Our quick look around the association on a busy Wednesday night.
Amar’e Stoudemire, New York Knicks. Stoudemire played 30 minutes. Stoudemire was clutch, hitting a key jumper with less than 3 minutes to go after the Bulls had stormed from 23 points back to tie the game. Stoudemire played good interior defense. Stoudemire showed a real chemistry with Beno Udrih. Stoudemire had 10 points in the Knicks 19-0 second quarter run. Stoudemire had 14 points on 7-of-11 shooting. Not sure I ever expected to type any of those sentences but he was as key as Carmelo Anthony’s 30 points to the Knicks win.
Stephen Curry, Golden State Warriors. He’s here because he dropped 33 points, 16 in the fourth quarter. And he’s here because he does this:
New York Knicks, Chicago Bulls. That grade is for sucking the beauty out of the game of basketball. Since they won maybe the Knicks get a D-, but neither the win nor the injuries to either side excuse them from subjecting us to what they did to James Naismith’s game.
Jason Smith, New Orleans Hornets. The most unheralded of the Pelicans starters had a big night — 22 points, 16 rebounds — against one of the largest front lines in the league in Detroit (he was matched on Andre Drummond and Greg Monroe. He’s a good pick-and-pop guard (or pick-and-flare to the midrange really) and when they use him that way he’s dangerous (he was 4-of-4 from the midrange on the left side of the court.
Utah Jazz offense. Sacramento didn’t play good defense but give credit where credit is due — Utah just could not miss. Richard Jefferson was 7-of-9, Derrick Favors 6-of-9, Alec Burke 7-of-11 and on down the line. The Jazz shot 53.9 percent, hit 13-of-23 from three and had an offensive rating of 133.2 (points per 100 possessions). After the rough start to the season Utah could use a laugher like this.
The battle has, stupidly, raged on between supporters of Michael Jordan and LeBron James. Both sides seem to believe their preference is irrefutably the choice for the best player in NBA history.
And because they did not play in the same era, the question will never be answered. No doubt in 50 years they will write columns about Jordan vs. LeBron, just like their fathers, and their father’s fathers before them.
James has certainly seemed to take a bit of a leap in the eyes of the NBA community this season, likely because of his wonderful performance at age 33. He’s also single-handedly won two playoff series this year. It’s been incredible.
But LeBron rising above Jordan has also brought out some more reasonable takes. Former Chicago Bulls legend and Jordan running mate Scottie Pippen spoke up recently about the debate, giving a measured analysis that I think is pretty strong.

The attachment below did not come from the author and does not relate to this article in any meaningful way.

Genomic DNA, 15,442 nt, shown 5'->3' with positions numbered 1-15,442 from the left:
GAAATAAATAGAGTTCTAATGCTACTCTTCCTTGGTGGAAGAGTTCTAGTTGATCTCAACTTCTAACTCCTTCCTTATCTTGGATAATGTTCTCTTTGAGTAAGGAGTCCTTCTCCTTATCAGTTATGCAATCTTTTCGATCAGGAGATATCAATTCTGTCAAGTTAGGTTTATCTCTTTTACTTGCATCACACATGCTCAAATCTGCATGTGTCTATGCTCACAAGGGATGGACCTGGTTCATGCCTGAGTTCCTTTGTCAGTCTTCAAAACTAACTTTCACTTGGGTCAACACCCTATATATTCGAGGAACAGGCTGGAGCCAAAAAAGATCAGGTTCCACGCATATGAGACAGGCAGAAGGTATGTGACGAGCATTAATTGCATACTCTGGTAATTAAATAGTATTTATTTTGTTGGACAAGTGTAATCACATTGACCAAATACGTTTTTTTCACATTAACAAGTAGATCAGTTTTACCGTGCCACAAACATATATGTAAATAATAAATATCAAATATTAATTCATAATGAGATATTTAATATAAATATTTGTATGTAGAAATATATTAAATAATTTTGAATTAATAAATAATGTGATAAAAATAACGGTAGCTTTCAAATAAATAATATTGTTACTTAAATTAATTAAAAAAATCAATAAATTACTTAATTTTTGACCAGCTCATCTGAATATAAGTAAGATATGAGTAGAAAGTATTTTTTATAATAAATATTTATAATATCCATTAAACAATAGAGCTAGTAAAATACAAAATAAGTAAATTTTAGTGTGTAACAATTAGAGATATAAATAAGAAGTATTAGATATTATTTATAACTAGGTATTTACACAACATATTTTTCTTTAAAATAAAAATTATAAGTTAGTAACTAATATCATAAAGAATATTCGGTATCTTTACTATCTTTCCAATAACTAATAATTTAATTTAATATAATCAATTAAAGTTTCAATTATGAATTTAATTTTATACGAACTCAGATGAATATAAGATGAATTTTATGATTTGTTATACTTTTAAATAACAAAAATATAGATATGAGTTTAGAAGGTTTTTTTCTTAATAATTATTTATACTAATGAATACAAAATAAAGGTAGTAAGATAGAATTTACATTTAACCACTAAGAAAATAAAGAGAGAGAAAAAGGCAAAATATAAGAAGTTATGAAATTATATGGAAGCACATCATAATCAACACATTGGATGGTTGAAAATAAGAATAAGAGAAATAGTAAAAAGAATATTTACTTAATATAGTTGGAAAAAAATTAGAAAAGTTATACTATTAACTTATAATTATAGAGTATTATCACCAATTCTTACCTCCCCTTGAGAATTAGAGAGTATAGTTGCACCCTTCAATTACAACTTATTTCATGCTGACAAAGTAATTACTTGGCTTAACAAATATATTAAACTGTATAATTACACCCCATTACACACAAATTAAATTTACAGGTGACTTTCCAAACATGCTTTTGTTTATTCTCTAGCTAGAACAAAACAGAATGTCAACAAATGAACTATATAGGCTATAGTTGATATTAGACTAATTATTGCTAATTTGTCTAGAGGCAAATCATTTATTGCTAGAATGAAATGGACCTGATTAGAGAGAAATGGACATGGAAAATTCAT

In short, Pippen basically said you can’t compare the two because of the eras, the style, and the fact they just don’t play the same position (if LeBron even has a position, that is).
That sounds right to me.
Chewbacca was at Game 3 in Cleveland Saturday. Sitting courtside.
Why? Because growing up on Kashyyyk he played a little hoop and admires LeBron James‘ skill? Because Drake gave him the tickets? Maybe. I mean, it’s not like that was just a clever little publicity stunt for a movie.
After the Cavaliers’ win, Kevin Love decided to make a little joke of it with noted humorist Kendrick Perkins, and it went over as well as expected (with Dave McMenamin of ESPN catching it).
That’s vintage Perkins.
Cleveland dominated Game 3 Saturday night. They played harder, to start. The Cavaliers’ defensive pressure on the ball was better, they were sharper rotating out to shooters and covering passing lanes. Cleveland’s role players stepped up and helped LeBron James.
Boston, meanwhile, wilted in the face of that pressure Saturday, something it has done a few times on the road these playoffs. The Celtics got away from the things that got them to the Eastern Conference Finals. Guard Terry Rozier put it more bluntly, via A. Sherrod Blakely of NBC Sports Boston:
“I feel like we needed this (loss) to get us back … to get us ready for Monday,” Rozier said.
Rozier later added, “We needed to get our butts whipped. Come back to reality and take care of business on Monday.”
Cleveland is a championship team — from LeBron James on down through the core guys, they all have rings. They have been down before, and heading home it was expected they would play with force. Cleveland’s back was against the wall and they responded.
From the Celtics’ perspective, they also got a little too fat and happy and were not ready for what the Cavaliers came with in Game 3.
Now the pressure is on Boston to push back, to get back to their level of execution and do it under pressure. Make the Cavaliers prove the improved defensive effort was not a one-off game. The Celtics must move the ball and play with some pace, then see if the Cavaliers can keep it together in the face of crisp play.
When this series heads back to Boston Wednesday, it will either see the Celtics in control up 3-1, or the series will be a best of three (with the Cavs still having to figure out if they can win on the road). At home, the Cavaliers are going to play with force again and have some depth. We’ll see if Game 3 was enough of a wakeup call for Boston.
Houston found its blueprint to beating Golden State in Game 2: Strong defensive pressure on the ball, quick switches and communication on defense, getting out in transition when possible, and starting sets earlier in the shot clock and attacking downhill with James Harden and Chris Paul.
Now can they do that on the road? Against a more focused and sharper Warriors’ team?
That will be the question in the next two games of the Western Conference Finals, and it’s what I discuss in this latest PBT Extra.